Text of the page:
EH6891P Ernest Hemingway with soldier looking at a map in World War II. Photograph coopyright unknown and held in the Ernest Hemingway Collection at the John F. Kennedy Presidential Library and Museum, Boston.

According to World War II historian Paul Fussell, “Hemingway got into considerable trouble playing infantry captain to a group of Resistance people that he gathered because a correspondent is not supposed to lead troops, even if he does it well.”

6. “To hell with them. Nothing hurts if you don’t let it.”

He came down with pneumonia, but covered the Battle of the Bulge while still sick. In France, Hemingway encountered a basement full of S.S. troops, whom he told to “share these among yourselves” before throwing grenades inside.

Hemingway WWII Paris

He also covered the Battle of Hürtgenwald Forest as U.S. troops broke the Siegfried Line. He returned to Cuba after the war, where he received the Bronze Star for his work in Europe.

7. “I drink to make people more interesting.”

While sightseeing in Africa, he and his wife survived a plane crash after hitting some power lines, causing severe head injuries. The next day, he boarded another plane which exploded during take-off, giving him another concussion. He walked to the hospital and did not die, even though his obituary had already been published.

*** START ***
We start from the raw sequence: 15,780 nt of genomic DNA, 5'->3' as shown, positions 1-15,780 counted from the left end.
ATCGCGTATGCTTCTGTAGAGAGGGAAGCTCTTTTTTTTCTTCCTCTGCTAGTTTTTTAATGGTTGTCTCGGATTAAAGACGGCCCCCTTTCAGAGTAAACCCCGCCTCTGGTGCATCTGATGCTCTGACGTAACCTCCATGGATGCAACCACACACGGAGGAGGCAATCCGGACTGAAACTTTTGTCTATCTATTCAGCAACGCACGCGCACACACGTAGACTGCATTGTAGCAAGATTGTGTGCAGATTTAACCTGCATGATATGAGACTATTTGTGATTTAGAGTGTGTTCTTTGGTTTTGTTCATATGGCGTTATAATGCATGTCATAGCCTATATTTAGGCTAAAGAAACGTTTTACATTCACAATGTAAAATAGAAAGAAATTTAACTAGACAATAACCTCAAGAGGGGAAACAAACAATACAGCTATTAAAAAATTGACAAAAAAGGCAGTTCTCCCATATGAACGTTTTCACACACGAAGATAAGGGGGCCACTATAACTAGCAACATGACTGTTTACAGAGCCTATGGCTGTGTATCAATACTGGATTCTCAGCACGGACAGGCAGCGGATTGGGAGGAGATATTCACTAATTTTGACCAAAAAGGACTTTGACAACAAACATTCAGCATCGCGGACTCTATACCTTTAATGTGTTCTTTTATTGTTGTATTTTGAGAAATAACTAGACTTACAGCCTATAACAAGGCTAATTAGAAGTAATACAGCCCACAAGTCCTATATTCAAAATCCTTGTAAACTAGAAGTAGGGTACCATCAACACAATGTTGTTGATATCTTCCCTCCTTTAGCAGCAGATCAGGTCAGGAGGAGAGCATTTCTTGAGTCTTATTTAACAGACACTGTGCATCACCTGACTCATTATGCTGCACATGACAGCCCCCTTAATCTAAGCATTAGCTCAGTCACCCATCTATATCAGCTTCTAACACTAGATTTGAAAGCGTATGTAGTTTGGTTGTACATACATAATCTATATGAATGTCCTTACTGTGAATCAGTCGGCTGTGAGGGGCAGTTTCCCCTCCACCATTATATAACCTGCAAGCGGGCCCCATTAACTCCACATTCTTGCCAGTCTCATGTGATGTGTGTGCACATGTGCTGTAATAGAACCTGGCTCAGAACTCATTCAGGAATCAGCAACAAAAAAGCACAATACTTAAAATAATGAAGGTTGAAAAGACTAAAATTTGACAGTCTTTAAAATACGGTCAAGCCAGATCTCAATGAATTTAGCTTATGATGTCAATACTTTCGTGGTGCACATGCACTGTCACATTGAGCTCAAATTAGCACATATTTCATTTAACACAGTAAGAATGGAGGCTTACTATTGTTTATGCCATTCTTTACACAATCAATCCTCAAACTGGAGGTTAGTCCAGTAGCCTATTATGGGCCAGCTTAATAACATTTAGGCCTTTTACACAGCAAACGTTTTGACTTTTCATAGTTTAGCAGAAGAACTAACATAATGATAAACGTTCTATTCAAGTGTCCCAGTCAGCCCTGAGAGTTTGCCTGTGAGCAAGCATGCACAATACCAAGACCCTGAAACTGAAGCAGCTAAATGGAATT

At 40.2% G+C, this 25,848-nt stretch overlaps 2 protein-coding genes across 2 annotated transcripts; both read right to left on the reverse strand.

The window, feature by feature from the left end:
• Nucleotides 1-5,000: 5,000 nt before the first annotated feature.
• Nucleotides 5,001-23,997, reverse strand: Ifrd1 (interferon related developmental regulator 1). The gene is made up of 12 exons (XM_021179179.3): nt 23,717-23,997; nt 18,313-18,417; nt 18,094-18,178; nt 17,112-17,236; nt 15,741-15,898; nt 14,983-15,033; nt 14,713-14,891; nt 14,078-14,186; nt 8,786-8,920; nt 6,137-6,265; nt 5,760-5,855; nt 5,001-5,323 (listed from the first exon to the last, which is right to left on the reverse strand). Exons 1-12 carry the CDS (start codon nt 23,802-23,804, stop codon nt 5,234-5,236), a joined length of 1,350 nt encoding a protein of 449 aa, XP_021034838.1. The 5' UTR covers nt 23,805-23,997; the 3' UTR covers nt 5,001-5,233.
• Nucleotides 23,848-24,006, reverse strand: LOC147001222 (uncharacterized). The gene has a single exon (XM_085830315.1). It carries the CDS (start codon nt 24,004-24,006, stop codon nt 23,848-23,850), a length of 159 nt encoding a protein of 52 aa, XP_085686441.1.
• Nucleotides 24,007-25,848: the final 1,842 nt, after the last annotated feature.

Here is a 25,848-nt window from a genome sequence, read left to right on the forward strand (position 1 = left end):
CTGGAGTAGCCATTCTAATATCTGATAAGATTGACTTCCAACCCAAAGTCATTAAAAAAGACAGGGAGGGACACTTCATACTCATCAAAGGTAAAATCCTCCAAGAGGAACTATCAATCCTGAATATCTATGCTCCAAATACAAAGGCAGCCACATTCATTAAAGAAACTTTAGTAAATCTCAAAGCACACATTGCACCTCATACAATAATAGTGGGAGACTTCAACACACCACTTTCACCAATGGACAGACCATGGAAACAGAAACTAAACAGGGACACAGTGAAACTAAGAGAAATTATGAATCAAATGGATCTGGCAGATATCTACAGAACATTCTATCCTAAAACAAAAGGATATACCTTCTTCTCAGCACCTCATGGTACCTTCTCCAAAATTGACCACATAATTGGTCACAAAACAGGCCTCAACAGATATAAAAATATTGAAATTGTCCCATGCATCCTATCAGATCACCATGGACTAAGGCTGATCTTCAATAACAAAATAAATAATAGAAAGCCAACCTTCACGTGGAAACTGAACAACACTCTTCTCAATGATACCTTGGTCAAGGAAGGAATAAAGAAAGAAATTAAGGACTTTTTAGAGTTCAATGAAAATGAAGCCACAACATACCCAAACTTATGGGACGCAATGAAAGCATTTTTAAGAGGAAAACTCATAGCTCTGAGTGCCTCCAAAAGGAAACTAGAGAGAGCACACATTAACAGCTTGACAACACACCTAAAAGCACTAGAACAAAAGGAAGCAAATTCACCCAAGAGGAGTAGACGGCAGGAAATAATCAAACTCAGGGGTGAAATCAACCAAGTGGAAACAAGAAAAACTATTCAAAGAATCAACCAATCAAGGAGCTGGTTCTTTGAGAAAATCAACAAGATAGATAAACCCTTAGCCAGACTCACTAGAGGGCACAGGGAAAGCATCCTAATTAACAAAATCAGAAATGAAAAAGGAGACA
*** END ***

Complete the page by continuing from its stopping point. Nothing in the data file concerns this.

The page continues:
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8. “Always do sober what you said you’d do drunk. That will teach you to keep your mouth shut.”

When author Max Eastman published a review of one of Hemingway’s essays which questioned his masculinity, Hemingway hit Eastman in the face with his own book, then called him out in The New York Times, challenging him to a fight. Eastman declined.

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Hemingway’s favorite drinking buddy was James Joyce, not known for his strength or stature. Whenever Joyce was about to get into a barfight, he’d yell “Deal with him, Hemingway!”

9. “There is nothing to writing. All you do is sit at a typewriter and bleed.”

Hemingway used to write standing up. Even though Hemingway’s fondness for drinking is well documented, he never drank while he wrote.

Hemingway writing

“Jesus Christ,” Hemingway once said. “Have you ever heard of anyone who drank while he worked? You’re thinking of Faulkner. He does sometimes – and I can tell right in the middle of a page when he’s had his first one. Besides, who in hell would mix more than one martini at a time?”

10. “Death is like an old whore in a bar. I’ll buy her a drink but I won’t go upstairs with her.”

Hemingway struggled with bipolar disorder all his life. The Mayo Clinic in Minnesota gave him electroshock therapy, but it didn’t help and Hemingway blamed it for his memory loss. After surviving gunshot wounds to practically every part of his body, an Austrian mortar wound, countless concussions, three car crashes, two plane crashes, two fires, and an anthrax infection, Hemingway eventually took his own life, deciding to do so with a shotgun.

hemingway with shotgun

During his funeral, an altar boy fainted at the head of the casket, knocking over a large cross of flowers, to which his brother Leicester said, “It seemed to me Ernest would have approved of it all.”